Facebook is now a mobile company, but it’s neglecting the most valuable part of mobile marketing: the inbound phone call. In its third-quarter-2014 earnings statement, Facebook reported that two-thirds of the company’s ad revenues came from mobile, compared with less than one-half of the company’s ad revenues at this time last year. It’s no surprise that chief operating officer Sheryl Sandberg emphasized Facebook’s dedication to “capitalizing on mobile,” referencing the relaunch of its ad solution, Atlas, and plans to invest in other cross-platform advertising technology.
Voice and messaging may be coming to more applications on Facebook and elsewhere on the mobile Web as cloud communications provider Twilio announced at its third annual TwilioCon in San Francisco that it updated its Cloud Code Module for Facebook-owned cloud-app platform Parse with an eye toward enabling developers to move in that direction.
Facebook’s war against the calling feature of mobile phones continues. TechCrunch reported Thursday that the Android Messenger application is getting an update with the ability to call friends using voice over Internet protocol. This will roll out gradually to U.S. users, so Facebook Messenger on Android users may not have it immediately. People with Facebook Home can also use VoIP to call friends, without eating into their minutes.
Voice-over-Internet-protocol calling has made its way across the pond for Facebook Messenger users, as the social network updated its iOS version of the app in the U.K. to allow users there to make free VoIP calls.
Facebook continues to wage war with the call features of cell phones by introducing VoIP (voice-over-Internet-protocol) and voice features. This time, the social network’s latest update to the Messenger application for Android includes free calling for Canadian users. With this update, Facebook also introduced deeper group messaging options.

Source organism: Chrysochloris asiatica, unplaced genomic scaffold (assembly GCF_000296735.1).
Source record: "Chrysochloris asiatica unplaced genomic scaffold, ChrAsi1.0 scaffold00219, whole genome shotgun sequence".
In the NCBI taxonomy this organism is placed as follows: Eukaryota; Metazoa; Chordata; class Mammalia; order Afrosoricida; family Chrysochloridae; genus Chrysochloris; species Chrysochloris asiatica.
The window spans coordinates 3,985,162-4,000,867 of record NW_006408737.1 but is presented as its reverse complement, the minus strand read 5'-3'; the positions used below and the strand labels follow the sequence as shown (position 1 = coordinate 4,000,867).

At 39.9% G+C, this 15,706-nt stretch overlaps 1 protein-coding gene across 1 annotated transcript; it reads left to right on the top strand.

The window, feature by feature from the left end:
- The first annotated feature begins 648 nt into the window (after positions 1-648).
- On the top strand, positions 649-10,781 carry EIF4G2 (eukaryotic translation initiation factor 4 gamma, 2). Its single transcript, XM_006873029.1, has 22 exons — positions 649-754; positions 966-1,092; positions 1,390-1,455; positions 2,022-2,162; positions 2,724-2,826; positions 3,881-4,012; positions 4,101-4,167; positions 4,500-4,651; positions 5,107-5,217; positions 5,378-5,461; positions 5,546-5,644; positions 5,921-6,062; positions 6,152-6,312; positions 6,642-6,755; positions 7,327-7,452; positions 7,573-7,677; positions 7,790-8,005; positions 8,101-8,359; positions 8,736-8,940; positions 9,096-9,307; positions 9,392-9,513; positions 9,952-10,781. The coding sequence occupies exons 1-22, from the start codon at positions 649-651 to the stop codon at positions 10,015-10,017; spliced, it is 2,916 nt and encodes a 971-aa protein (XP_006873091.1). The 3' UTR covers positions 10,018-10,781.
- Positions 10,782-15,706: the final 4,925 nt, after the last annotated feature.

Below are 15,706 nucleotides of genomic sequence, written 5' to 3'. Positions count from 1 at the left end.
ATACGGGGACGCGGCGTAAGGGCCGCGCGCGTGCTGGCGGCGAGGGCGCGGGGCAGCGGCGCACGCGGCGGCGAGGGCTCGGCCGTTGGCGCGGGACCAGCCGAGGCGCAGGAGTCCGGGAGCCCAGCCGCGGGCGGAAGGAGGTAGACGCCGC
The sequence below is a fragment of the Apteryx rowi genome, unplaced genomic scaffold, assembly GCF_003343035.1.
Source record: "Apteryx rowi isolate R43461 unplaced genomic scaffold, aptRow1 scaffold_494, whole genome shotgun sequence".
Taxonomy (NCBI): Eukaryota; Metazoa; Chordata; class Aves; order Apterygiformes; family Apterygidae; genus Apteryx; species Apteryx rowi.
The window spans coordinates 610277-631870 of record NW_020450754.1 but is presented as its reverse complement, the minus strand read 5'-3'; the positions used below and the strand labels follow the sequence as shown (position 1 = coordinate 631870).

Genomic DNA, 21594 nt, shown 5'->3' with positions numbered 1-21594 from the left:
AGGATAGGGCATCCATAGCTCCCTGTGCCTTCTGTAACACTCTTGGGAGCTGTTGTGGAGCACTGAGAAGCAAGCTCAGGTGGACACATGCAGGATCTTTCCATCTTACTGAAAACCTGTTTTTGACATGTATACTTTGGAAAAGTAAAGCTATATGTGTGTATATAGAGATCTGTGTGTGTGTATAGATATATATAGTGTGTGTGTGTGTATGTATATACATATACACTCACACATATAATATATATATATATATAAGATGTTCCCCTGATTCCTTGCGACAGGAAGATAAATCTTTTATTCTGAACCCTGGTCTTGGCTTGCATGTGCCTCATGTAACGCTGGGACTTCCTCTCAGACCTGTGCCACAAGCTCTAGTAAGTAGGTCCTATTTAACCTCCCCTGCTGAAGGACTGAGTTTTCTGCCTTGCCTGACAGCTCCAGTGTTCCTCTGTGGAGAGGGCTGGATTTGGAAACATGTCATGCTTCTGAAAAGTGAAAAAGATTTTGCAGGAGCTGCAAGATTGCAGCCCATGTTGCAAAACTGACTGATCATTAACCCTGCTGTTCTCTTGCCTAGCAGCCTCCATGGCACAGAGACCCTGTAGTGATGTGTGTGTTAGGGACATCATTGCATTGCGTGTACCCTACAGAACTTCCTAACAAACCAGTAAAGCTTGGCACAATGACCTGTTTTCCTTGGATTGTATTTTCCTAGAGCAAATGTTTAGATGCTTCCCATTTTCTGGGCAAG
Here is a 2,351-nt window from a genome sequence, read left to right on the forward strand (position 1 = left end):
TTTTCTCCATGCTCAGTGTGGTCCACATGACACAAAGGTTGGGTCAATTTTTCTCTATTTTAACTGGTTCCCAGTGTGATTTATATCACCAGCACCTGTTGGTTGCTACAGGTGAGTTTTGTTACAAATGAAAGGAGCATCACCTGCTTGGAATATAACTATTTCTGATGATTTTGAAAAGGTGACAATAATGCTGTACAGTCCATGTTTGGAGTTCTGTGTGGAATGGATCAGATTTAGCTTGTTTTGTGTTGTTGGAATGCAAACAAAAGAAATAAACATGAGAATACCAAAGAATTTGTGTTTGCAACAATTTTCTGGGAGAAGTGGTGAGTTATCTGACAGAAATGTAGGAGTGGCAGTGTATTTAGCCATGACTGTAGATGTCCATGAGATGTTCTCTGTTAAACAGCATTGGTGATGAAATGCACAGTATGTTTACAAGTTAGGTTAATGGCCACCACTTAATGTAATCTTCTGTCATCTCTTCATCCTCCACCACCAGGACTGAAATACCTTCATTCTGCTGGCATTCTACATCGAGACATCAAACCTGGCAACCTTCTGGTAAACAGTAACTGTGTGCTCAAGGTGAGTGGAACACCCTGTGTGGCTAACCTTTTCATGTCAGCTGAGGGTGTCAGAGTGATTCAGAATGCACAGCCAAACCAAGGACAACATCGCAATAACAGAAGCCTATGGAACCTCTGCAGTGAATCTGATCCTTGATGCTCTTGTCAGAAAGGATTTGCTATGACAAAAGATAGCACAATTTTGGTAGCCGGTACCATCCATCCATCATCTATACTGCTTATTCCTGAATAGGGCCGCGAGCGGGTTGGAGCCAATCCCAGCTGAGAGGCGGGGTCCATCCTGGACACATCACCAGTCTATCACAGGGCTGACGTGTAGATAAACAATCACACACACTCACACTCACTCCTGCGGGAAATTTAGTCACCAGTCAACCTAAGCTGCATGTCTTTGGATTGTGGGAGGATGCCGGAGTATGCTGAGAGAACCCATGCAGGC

Ever since studies showed that the average Facebook page’s posts reach an average of 16 percent of fans, many marketers (as well as Dallas Mavericks owner Mark Cuban and actor George Takei) have been quite unhappy with the social network, feeling that they’re being pinched for advertising. But what if there was a way for Facebook to let pages reach most of their fans, yet still make money? A writer for The Next Web came up with some ideas that Facebook could use to gain some revenue while getting back into the good graces of those who manage pages.
Facebook is integrating voice messaging more and more on its mobile applications. After offering it on both Android and iOS versions of its Messenger app, the social network installed it on the newest update of the Android native app. However, it’s only available for private messages. A new app, GroupVox, brings voice messaging to Facebook groups and events.
Facebook has been constantly tweaking its mobile applications, but the newest change may be one of the biggest additions — voice messaging. The social network released updates to its stand-alone Messenger apps for iOS and Android Thursday that include the ability to send voice messages. Facebook also announced that it is testing voice over internet protocol (VoIP) within the iOS version of Messenger — but only for Canadian users.
Internet-telephony platform Vox.io said it will launch a new version of its service that will allow users to chat with their Facebook friends from within its interface.
SpeechTrans will soon allow Facebook users to be able to chat with each other in up to nine different ones, with automatic translations. The translation software is powered by Nuance, the makers of Dragon Naturally Speaking speech recognition software.